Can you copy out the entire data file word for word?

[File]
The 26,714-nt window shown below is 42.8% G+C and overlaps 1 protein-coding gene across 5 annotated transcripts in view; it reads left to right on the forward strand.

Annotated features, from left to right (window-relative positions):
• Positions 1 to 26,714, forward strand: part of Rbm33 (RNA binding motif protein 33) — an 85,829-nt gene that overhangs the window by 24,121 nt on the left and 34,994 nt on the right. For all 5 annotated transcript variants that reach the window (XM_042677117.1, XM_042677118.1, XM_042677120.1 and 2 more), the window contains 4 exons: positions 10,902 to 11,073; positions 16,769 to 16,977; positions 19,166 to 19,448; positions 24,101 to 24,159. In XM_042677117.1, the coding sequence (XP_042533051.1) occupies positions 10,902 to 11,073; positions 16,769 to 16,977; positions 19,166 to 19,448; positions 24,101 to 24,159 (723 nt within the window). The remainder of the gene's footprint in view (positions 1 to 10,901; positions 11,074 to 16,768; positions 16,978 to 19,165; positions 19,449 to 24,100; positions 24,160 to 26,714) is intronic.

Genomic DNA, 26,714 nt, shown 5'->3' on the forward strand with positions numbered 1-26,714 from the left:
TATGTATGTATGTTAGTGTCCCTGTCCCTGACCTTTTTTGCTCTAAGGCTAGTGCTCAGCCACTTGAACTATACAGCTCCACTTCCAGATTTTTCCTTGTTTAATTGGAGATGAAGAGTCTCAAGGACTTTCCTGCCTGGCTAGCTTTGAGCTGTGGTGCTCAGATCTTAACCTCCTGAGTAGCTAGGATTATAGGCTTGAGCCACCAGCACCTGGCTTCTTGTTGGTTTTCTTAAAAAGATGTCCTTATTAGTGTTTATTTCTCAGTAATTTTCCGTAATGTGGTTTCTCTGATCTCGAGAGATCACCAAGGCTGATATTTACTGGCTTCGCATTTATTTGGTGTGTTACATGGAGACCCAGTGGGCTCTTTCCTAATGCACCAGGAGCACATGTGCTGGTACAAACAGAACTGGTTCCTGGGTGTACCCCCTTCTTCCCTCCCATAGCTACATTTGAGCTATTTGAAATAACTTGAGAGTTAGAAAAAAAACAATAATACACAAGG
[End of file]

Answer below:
The 26,714-nt window shown below is 42.8% G+C and overlaps 1 protein-coding gene across 5 annotated transcripts in view; it reads left to right on the forward strand.

Annotated features, from left to right (window-relative positions):
• Positions 1 to 26,714, forward strand: part of Rbm33 (RNA binding motif protein 33) — an 85,829-nt gene that overhangs the window by 24,121 nt on the left and 34,994 nt on the right. For all 5 annotated transcript variants that reach the window (XM_042677117.1, XM_042677118.1, XM_042677120.1 and 2 more), the window contains 4 exons: positions 10,902 to 11,073; positions 16,769 to 16,977; positions 19,166 to 19,448; positions 24,101 to 24,159. In XM_042677117.1, the coding sequence (XP_042533051.1) occupies positions 10,902 to 11,073; positions 16,769 to 16,977; positions 19,166 to 19,448; positions 24,101 to 24,159 (723 nt within the window). The remainder of the gene's footprint in view (positions 1 to 10,901; positions 11,074 to 16,768; positions 16,978 to 19,165; positions 19,449 to 24,100; positions 24,160 to 26,714) is intronic.

Genomic DNA, 26,714 nt, shown 5'->3' on the forward strand with positions numbered 1-26,714 from the left:
TATGTATGTATGTTAGTGTCCCTGTCCCTGACCTTTTTTGCTCTAAGGCTAGTGCTCAGCCACTTGAACTATACAGCTCCACTTCCAGATTTTTCCTTGTTTAATTGGAGATGAAGAGTCTCAAGGACTTTCCTGCCTGGCTAGCTTTGAGCTGTGGTGCTCAGATCTTAACCTCCTGAGTAGCTAGGATTATAGGCTTGAGCCACCAGCACCTGGCTTCTTGTTGGTTTTCTTAAAAAGATGTCCTTATTAGTGTTTATTTCTCAGTAATTTTCCGTAATGTGGTTTCTCTGATCTCGAGAGATCACCAAGGCTGATATTTACTGGCTTCGCATTTATTTGGTGTGTTACATGGAGACCCAGTGGGCTCTTTCCTAATGCACCAGGAGCACATGTGCTGGTACAAACAGAACTGGTTCCTGGGTGTACCCCCTTCTTCCCTCCCATAGCTACATTTGAGCTATTTGAAATAACTTGAGAGTTAGAAAAAAAACAATAATACACAAGG